Before we start singing its praises too much, if steep chutes and hundreds of miles of groomed runs are what you crave, Niseko won't deliver. It has just over 3,400 feet of vertical distance and 29 miles of marked piste, with the steepest slope coming in at 35 degrees. However, the vast off-piste opportunities are phenomenal, and if you want to feel like you're riding on clouds, cutting fresh tracks in fluffy powder while turning between ghost-like trees, the slopes of Mount Niseko-Annupuri are second to none. The scenery is spectacular too, with the picture-perfect Mount Yōtei framing the backdrop.
It's hard to believe, but Niseko was once a quiet resort that struggled to pull in skiers and snowboarders from around the world. Now the secret is most certainly out, but the crowds don't always reach the lift-queue-inducing numbers common in popular North American and European ski resorts. Avoid major holidays and it's truly surprising just how quiet the slopes can be sometimes, especially away from Hirafu, and particularly at Moiwa. Off the mountain there's a whole other dimension to a ski holiday in Japan, from soothing aching muscles in mineral-rich thermal spring water at a traditional onsen, to tasting authentic sushi washed down with local Sapporo beer.
Mount Niseko-Annupuri may only reach 4,291 feet into the sky, but no other ski resort on the island of Hokkaido compares to Niseko United by size, connected runs, variety of terrain, or accessibility. All the ski areas offer something different, but it's Hirafu (ヒラフ) that is undoubtedly the most popular. Even though it has the most runs, it's also the most crowded, so if it's quieter slopes you want Annupuri (アンヌプリ) will provide. Wedged in-between these two ski areas is Niseko Village (ニセコ村), which really comes into its own when the wind blows up and its lower lifts stay running. To the left of Hirafu we have Hanazono (花園), with the smallest number of runs but home to the legendary Strawberry Fields sidecountry.
There's also a fifth much-overlooked ski area called Moiwa (モイワ), which is connected by an unmarked route but it's a hidden gem. After a big dump, fresh powder can last for days there, and it still doesn't get crowded. Well worth a trip once the backcountry gets lumpy in the four main ski areas. While we're on the subject of backcountry, if you really want to make the most of a short time in Niseko, take advantage of the fine service provided by local guides, it'll be the best money you spend on your trip.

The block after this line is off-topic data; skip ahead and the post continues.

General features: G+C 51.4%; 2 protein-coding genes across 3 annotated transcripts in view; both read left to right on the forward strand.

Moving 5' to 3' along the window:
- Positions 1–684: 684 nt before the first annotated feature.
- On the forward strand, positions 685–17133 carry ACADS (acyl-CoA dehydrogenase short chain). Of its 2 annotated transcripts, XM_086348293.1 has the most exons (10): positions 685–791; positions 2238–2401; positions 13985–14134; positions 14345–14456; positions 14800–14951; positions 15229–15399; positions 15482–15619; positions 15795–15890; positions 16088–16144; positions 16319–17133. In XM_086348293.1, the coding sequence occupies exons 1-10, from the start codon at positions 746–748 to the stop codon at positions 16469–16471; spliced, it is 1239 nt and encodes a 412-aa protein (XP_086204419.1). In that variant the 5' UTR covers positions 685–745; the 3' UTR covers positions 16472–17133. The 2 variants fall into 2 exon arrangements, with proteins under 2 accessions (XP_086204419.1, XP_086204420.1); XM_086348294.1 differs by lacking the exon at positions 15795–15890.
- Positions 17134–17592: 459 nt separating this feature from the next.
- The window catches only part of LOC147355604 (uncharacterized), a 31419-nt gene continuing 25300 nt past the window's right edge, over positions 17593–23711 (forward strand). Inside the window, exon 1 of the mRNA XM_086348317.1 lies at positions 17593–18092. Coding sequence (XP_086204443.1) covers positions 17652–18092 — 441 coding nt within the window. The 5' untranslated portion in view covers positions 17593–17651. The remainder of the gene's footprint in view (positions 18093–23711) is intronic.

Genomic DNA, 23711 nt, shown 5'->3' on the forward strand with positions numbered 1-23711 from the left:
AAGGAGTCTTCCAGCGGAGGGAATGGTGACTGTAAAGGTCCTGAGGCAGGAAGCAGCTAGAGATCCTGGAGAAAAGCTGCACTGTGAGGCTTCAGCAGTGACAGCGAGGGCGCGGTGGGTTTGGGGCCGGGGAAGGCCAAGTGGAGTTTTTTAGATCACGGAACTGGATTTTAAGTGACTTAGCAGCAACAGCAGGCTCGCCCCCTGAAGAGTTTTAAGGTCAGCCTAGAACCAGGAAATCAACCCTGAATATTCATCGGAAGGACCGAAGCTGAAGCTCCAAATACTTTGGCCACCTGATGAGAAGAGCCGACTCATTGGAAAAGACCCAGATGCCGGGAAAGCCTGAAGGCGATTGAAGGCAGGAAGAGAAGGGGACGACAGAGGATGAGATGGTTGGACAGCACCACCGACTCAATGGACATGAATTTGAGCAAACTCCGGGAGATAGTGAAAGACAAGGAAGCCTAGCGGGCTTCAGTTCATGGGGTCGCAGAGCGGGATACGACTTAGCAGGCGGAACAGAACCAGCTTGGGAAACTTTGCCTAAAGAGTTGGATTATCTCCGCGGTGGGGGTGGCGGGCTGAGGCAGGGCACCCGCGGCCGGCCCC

There's a number of choices when it comes to the type of lift ticket you can buy, but by far the most common is a Niseko United All Mountain Pass. That said, you can buy cheaper lift tickets for individual areas of the mountain, Annupuri, Niseko Village, plus Hanazono & Hirafu (there's no individual lift ticket for Hanazono, just one for the two areas combined). To try the slopes at Moiwa you'll need a separate lift pass as it's not covered by the All Mountain Pass.
If you're feeling thrifty you might want to go for an 8-hour lift pass (or 1-day pass if you plan on night skiing). Why? Lifts often close during windy weather in Niseko, so that All Mountain Pass will go to waste if there are no lifts running to connect you to the rest of the mountain. There's a strict no refund policy too, so it's no use kicking up a fuss at the ticket office. You have been warned!
There's also a slightly more unfamiliar point system lift pass, which works on the basis that for each lift you take a number of points are used up, a cost-effective option if you're just doing a few runs each day. All the latest prices and different ticket iterations can be found through Niseko United and at the Moiwa Ski Resort website.
When to Go
The first lifts turn on as early as the end of November and the last one doesn't shut off until the beginning of May, but Niseko's peak season sits firmly between late December to mid-February. If you're here then, expect three or four powder days a week! There is a slight downside to all that snow, namely being that visibility can be particularly poor, but we're happy with the compromise. If you'd prefer a few bluebird days then visiting at the start of March is a good call and a good time to pickup a great deal. If there is any time to avoid going to Niseko, it's around Christmas and Chinese New Year, prices are hiked up and the slopes get packed.